Some machines allow you to load each arm differently. This can help you avoid muscle imbalances by making sure each arm rows the same weight. Others require you to row a single weight with both of your hands.
To do this barbell row alternative you simply adjust the seat, load your desired weight, sit down, grab the handles, and row for your desired number of repetitions.
Because of the chest pad, you will be able to work out your upper back muscles without having to worry about things like posture or how strong your core muscles are.
This can help you focus more on building upper back muscle compared to the barbell row.
The potential downside is that you train your core muscles and stabilizing muscles a lot less with the chest-supported machine row.
You can also do chest-supported rows with free weights with an incline bench.
The potential downside with these is that you likely have to use something like dumbbells or kettlebells which have a relatively low weight capacity compared to a barbell.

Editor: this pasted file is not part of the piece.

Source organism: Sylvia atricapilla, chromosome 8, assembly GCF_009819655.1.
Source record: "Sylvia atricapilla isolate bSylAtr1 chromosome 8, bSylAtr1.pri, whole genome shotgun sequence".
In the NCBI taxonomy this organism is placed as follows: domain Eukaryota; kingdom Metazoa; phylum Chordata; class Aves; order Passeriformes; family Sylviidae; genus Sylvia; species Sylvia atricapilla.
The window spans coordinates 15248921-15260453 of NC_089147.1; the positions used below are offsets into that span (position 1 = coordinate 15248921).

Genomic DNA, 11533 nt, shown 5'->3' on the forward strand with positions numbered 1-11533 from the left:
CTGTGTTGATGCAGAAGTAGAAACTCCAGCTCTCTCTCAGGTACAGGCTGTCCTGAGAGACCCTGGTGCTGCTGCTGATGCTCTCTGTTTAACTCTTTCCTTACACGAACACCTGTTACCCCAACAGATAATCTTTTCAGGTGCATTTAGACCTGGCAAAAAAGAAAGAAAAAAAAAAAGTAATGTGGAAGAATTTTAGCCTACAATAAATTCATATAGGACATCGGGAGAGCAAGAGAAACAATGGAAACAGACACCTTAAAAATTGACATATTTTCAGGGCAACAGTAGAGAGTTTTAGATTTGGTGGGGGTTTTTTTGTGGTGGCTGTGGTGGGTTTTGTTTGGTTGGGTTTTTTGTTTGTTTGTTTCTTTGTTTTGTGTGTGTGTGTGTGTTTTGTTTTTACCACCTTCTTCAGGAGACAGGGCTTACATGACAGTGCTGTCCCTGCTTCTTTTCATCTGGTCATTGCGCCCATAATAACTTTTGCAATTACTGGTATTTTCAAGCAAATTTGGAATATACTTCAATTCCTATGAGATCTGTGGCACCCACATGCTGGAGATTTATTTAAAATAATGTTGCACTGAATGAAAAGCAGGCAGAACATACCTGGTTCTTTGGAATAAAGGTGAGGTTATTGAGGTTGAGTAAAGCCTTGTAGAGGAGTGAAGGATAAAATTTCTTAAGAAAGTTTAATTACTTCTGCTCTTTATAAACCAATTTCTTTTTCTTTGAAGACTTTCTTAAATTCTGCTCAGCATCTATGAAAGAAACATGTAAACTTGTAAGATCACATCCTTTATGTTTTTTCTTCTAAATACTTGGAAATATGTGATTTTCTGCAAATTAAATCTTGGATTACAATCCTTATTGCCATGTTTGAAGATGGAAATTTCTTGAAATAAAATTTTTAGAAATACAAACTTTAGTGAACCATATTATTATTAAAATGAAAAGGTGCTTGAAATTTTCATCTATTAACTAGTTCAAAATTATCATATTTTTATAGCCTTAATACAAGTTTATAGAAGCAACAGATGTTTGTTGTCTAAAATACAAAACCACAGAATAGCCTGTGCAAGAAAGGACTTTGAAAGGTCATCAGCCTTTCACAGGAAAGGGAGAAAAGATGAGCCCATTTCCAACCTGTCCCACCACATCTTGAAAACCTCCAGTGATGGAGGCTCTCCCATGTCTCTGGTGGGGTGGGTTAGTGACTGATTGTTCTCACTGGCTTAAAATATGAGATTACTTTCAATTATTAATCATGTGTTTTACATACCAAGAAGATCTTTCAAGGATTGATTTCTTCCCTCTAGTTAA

8. Lat pulldowns
The lat pulldown exercise often has its own back machine setup in the gym.
This is basically a seat with pads to brace your upper thighs against in front of a cable machine. The pads are there so you don’t pull yourself up during the exercise.
If you have a good anchor somewhere high you may also be able to do this compound back exercise with quality resistance bands, especially if you have a bar attachment.
Take the following steps to do a lat pulldown:
- Take place the seat with your legs anchored behind the thigh pads. Select the desired weight.